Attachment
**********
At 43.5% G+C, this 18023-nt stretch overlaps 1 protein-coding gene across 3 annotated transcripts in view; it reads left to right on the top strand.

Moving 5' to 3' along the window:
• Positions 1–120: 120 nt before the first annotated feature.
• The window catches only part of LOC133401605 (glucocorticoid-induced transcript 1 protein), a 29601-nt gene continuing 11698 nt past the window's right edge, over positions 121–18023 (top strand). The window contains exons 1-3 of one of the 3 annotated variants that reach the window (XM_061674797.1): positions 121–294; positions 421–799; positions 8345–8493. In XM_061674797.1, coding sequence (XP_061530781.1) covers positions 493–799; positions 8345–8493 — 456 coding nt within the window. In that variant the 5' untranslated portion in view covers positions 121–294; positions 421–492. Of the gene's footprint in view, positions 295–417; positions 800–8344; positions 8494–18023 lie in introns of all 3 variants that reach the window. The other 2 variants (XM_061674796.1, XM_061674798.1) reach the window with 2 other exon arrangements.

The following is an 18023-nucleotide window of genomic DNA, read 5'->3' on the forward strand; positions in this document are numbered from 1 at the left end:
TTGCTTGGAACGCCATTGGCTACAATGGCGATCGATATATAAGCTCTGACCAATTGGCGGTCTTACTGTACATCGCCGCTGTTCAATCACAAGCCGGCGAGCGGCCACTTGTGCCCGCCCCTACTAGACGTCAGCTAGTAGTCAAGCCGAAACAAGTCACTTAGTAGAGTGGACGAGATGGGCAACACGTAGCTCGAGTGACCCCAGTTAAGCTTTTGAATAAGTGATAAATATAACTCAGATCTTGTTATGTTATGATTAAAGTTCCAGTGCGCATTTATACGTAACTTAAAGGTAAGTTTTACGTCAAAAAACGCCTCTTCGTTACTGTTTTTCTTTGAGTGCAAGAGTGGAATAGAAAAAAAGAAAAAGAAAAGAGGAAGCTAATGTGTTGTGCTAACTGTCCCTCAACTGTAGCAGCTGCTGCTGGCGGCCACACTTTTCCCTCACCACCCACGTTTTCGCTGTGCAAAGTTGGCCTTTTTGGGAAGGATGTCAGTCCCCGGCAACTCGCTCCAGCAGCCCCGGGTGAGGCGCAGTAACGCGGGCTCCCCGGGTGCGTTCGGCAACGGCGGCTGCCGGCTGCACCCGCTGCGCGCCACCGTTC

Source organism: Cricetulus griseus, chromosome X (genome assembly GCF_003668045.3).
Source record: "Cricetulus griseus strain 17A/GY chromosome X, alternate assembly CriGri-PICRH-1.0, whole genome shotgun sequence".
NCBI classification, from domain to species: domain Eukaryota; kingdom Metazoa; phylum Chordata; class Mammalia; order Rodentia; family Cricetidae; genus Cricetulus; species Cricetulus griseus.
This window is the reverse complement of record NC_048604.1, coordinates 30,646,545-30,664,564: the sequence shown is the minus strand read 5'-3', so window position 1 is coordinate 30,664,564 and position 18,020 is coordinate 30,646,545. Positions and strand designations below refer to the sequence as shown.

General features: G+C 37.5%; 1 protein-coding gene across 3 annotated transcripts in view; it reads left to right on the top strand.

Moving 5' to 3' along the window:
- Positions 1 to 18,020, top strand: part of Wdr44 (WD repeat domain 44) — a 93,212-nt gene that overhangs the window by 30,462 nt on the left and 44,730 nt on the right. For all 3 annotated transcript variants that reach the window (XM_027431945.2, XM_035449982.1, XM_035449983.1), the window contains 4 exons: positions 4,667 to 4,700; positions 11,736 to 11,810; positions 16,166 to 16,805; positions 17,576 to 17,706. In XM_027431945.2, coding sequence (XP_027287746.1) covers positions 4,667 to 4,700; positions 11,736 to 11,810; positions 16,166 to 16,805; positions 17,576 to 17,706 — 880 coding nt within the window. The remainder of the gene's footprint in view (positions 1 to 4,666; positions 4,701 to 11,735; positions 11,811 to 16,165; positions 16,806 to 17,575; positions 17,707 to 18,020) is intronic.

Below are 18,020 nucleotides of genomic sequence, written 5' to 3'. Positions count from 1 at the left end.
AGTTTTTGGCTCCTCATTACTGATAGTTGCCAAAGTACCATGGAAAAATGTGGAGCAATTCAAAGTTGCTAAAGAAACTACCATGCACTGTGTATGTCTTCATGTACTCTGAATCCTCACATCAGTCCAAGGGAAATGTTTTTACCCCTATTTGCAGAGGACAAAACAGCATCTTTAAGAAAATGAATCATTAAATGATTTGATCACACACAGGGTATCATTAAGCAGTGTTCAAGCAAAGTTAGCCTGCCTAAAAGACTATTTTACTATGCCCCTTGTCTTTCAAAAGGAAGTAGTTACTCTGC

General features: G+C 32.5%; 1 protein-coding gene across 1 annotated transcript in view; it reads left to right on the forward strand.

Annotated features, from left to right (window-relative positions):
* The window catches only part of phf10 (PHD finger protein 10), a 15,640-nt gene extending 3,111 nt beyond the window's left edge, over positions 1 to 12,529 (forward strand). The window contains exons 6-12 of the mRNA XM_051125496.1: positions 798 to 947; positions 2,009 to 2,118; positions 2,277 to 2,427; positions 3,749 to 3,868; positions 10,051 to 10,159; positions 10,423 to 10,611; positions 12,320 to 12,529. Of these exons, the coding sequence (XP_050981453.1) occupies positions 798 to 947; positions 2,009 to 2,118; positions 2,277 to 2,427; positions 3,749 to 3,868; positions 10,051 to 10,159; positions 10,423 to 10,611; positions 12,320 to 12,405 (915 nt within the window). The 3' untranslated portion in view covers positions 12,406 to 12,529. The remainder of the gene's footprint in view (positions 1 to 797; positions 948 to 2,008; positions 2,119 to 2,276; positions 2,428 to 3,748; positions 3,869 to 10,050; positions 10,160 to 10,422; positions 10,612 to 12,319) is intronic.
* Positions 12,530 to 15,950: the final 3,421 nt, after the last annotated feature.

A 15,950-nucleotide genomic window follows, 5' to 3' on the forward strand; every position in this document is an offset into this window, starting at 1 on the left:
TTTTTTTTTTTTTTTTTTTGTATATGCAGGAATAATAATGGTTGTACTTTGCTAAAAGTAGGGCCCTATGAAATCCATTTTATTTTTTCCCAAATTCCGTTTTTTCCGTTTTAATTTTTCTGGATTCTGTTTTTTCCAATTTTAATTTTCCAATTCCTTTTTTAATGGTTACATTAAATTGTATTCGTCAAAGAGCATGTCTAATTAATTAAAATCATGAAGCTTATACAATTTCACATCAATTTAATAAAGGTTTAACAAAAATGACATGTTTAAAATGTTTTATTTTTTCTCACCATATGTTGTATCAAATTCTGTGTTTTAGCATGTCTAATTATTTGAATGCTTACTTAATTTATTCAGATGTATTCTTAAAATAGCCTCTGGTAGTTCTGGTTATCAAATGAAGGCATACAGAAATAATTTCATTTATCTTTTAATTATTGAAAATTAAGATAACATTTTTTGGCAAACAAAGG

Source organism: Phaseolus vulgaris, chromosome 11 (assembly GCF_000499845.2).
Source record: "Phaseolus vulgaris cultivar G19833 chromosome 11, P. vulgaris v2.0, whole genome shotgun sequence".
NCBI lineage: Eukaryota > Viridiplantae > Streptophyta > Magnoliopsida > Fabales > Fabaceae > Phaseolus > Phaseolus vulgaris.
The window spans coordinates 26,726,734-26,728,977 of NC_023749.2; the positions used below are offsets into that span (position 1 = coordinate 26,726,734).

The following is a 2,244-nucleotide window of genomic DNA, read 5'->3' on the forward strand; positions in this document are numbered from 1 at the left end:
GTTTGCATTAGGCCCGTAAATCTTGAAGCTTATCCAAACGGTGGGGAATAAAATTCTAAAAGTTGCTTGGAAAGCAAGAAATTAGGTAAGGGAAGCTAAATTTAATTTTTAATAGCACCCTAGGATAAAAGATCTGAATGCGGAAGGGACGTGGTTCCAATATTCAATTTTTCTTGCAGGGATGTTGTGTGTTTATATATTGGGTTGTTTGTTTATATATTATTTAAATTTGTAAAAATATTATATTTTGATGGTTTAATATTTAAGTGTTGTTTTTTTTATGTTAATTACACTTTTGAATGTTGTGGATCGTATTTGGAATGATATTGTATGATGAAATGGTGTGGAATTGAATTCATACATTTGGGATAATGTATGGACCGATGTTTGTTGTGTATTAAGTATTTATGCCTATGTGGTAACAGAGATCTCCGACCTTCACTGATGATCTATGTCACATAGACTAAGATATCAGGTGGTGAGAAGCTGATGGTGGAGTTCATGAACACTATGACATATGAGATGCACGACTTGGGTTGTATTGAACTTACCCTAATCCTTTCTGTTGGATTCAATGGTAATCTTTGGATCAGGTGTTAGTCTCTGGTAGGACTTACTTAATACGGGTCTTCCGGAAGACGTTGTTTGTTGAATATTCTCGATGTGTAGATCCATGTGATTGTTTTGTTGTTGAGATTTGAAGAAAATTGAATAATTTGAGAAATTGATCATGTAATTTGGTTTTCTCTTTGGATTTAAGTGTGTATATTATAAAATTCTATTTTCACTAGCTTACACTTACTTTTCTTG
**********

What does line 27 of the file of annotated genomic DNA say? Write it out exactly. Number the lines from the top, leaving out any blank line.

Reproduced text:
GTTTGCATTAGGCCCGTAAATCTTGAAGCTTATCCAAACGGTGGGGAATAAAATTCTAAAAGTTGCTTGGAAAGCAAGAAATTAGGTAAGGGAAGCTAAATTTAATTTTTAATAGCACCCTAGGATAAAAGATCTGAATGCGGAAGGGACGTGGTTCCAATATTCAATTTTTCTTGCAGGGATGTTGTGTGTTTATATATTGGGTTGTTTGTTTATATATTATTTAAATTTGTAAAAATATTATATTTTGATGGTTTAATATTTAAGTGTTGTTTTTTTTATGTTAATTACACTTTTGAATGTTGTGGATCGTATTTGGAATGATATTGTATGATGAAATGGTGTGGAATTGAATTCATACATTTGGGATAATGTATGGACCGATGTTTGTTGTGTATTAAGTATTTATGCCTATGTGGTAACAGAGATCTCCGACCTTCACTGATGATCTATGTCACATAGACTAAGATATCAGGTGGTGAGAAGCTGATGGTGGAGTTCATGAACACTATGACATATGAGATGCACGACTTGGGTTGTATTGAACTTACCCTAATCCTTTCTGTTGGATTCAATGGTAATCTTTGGATCAGGTGTTAGTCTCTGGTAGGACTTACTTAATACGGGTCTTCCGGAAGACGTTGTTTGTTGAATATTCTCGATGTGTAGATCCATGTGATTGTTTTGTTGTTGAGATTTGAAGAAAATTGAATAATTTGAGAAATTGATCATGTAATTTGGTTTTCTCTTTGGATTTAAGTGTGTATATTATAAAATTCTATTTTCACTAGCTTACACTTACTTTTCTTG